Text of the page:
A year ago, Jon Merrill, Chris Brown and David Wohlberg were sent packing from the US National Under-20 Team’s training camp in Grand Forks, N.D. when the team made its final roster cuts. Dejected, all three players returned to Ann Arbor — Merrill to finish his senior year at Pioneer High School, Brown and Wohlberg to skate for the Michigan hockey team.
Three weeks later, they sat at home watching as the United States captured the gold medal at the World Junior Championships, a 6-5 victory over Canada in Saskatoon, Saskatchewan.
But this December, two of those skaters got a second chance at winning their own gold medal. Merrill — now a freshman on the top defensive pairing for the Wolverines — and Brown, a sophomore forward, were invited back as part of the preliminary roster for this year’s Team USA.
“I took it to heart when I didn’t make the team (in 2009), so this year I made it my goal to make it,” Brown said.
The players’ first big test at this year’s training camp, held in Buffalo, N.Y., was to make the final roster. The coaches scheduled a trio of exhibition games — contests against Rensselaer Polytechnic Institute, Czech Republic and Switzerland — serving as a gauntlet to determine which players would earn their USA sweaters come tournament competition.
“Everyone was fighting for a position, and you just didn’t know,” Brown said. “There were guys who even won a gold medal on the team last year that didn’t know. Everyone was fighting for a spot, and I think that helps you play much harder.”
After the Czech Republic match, a 3-2 loss for Team USA, the coaching staff trimmed the roster one final time, cutting seven players. Although Brown was leading the team with two goals and Merrill was already on the top defensive pairing, there were certainly a few jitters for the pair of Wolverines.
“It’s still always in the back of your head that you’re not going to make it,” Merrill said. “It’s a pretty grueling, intense camp for the first five days.”
When the roster was finalized and announced on Dec. 22, both Merrill and Brown made the list, meaning they would miss the Wolverines’ games at the Great Lakes Invitational in Detroit. Brown could only describe his feelings with one word: “relieved.” For the Flower Mound, Texas native, it was the perfect Christmas gift.
“To get to play on home soil in Buffalo, just get to play more hockey over Christmas, you can’t really ask for more,” Brown said.
The journey had just begun, and their stiffest competition inevitably loomed in the distance: Team Canada. But the U.S. still had one more tune-up game, followed by four more games in six days at the 2011 World Junior Championships in Buffalo.
Merrill, Brown and their teammates cruised through Group A, defeating Finland, Slovakia, Germany and Switzerland in consecutive games to bring about the most awaited matchup of the championships in the semifinals: the rematch between Team USA and Team Canada.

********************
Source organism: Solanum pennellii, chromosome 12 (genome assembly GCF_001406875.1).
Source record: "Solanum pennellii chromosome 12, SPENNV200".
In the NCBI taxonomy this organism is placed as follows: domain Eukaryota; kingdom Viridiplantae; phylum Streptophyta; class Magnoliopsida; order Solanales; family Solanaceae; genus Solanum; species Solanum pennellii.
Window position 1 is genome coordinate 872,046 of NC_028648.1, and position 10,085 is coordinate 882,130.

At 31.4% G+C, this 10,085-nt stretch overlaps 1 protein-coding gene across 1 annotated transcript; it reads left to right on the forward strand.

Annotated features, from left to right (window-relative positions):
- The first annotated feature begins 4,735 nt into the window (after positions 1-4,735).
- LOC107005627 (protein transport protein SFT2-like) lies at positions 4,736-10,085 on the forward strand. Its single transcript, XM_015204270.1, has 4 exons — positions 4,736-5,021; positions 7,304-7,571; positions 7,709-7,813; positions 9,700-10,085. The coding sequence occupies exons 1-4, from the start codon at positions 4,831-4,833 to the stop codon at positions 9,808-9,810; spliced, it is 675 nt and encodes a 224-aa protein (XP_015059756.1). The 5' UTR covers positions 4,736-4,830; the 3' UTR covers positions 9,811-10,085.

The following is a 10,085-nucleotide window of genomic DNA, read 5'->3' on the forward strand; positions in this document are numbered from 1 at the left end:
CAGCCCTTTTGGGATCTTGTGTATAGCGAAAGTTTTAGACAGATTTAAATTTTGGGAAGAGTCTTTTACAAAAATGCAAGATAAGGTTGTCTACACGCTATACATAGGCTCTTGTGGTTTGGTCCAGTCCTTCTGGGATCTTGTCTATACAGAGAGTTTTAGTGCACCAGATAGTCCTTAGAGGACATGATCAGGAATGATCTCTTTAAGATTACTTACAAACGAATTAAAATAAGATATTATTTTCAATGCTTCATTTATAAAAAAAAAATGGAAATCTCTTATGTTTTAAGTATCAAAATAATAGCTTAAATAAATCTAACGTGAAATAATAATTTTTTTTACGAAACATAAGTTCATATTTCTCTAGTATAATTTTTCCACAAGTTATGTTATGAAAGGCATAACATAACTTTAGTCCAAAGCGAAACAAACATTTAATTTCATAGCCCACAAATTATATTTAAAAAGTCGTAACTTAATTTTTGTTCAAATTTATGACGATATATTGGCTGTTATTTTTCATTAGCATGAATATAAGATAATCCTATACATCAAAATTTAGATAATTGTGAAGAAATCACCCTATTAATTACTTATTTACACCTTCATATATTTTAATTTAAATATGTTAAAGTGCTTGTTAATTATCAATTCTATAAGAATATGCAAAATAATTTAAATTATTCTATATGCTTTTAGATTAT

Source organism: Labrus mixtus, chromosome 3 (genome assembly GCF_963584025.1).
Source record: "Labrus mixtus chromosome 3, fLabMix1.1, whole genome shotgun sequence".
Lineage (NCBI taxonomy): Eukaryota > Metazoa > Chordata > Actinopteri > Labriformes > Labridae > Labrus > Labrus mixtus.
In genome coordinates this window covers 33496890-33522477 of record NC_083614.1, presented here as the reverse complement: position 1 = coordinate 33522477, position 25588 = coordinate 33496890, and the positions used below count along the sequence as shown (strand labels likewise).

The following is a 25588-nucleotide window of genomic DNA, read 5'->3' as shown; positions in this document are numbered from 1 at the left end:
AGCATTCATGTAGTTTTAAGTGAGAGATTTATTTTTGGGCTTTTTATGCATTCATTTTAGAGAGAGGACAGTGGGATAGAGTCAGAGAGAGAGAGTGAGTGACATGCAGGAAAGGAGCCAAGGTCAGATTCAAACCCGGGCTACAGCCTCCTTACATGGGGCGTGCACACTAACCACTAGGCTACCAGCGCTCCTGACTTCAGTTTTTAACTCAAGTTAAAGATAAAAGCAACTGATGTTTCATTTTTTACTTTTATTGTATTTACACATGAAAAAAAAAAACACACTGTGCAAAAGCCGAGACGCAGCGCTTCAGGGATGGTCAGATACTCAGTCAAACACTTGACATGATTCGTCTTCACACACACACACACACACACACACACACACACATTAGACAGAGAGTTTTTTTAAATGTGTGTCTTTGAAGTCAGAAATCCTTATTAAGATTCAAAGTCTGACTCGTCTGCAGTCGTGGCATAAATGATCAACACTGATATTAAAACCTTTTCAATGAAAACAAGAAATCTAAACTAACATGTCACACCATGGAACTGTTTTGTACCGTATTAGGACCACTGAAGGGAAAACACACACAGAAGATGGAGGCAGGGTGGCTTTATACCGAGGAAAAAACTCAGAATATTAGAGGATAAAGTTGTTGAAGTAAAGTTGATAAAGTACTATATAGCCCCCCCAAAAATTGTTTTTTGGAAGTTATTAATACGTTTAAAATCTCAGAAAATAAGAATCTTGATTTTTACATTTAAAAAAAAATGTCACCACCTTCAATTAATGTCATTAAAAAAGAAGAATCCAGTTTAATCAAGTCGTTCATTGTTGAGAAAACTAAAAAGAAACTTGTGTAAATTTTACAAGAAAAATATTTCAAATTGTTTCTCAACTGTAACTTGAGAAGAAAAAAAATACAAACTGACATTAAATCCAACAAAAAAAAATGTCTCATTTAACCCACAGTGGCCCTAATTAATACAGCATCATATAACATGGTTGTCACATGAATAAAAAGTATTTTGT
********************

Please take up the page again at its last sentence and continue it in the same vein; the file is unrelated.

But the international rivalry had been brewing ever since the World Junior Championships began. Due to the relative proximity of Buffalo to Canada, there was a massive Canadian contingent in attendance, and they were heard all week long.
“It felt like homefield advantage because we didn’t have to go outside the States, but in some games it didn’t feel like it,” Brown said.
And when the rematch of the 2010 finals arrived, Team Canada took revenge in a big way, burying their rivals, 4-1.
“Even in games like when we played Finland or Germany or Switzerland, there were so many Canadian fans there that were still rooting against us,” said Brown, who scored the only U.S. goal in the game. “When the big game came up, us versus Canada, I think the 13th man — the fans — kind of kicked in a little bit.”
Added Merrill: “It’s kind of a shame that it was 90-percent Canadian, 10-percent U.S. on our own soil.”
After dropping the decision with Canada, Team USA rebounded in the bronze-medal game against Sweden with a 4-2 victory. Brown concluded his three points (two goals and one assist) in the championships, while Merrill chipped in a goal and four assists.
Following the game, Merrill was honored by being named one of the top three performers on this year’s U.S. squad — joining Merrill were goaltender Jack Campbell (Windsor Spitfires) and forward Charlie Coyle (Boston University).
“Bronze is still a big deal,” Merrill said. “For a lot of guys it was their last time to wear the USA sweater, so it was something we took pride in.”
After flying in from Buffalo at noon on Thursday with a bronze medal in his possession, Brown dropped wearily onto a couch inside Yost Ice Arena just two hours later, fatigue showing on his face. When asked if he was ready to face another rival in Michigan State on Friday, he gave a laugh.
“Michigan and Michigan State, it’s just like Canada and USA, the adrenaline is going to kick in,” Brown said. “It doesn’t matter what you have — minor injuries, major injuries, whatever — I’m ready to play.”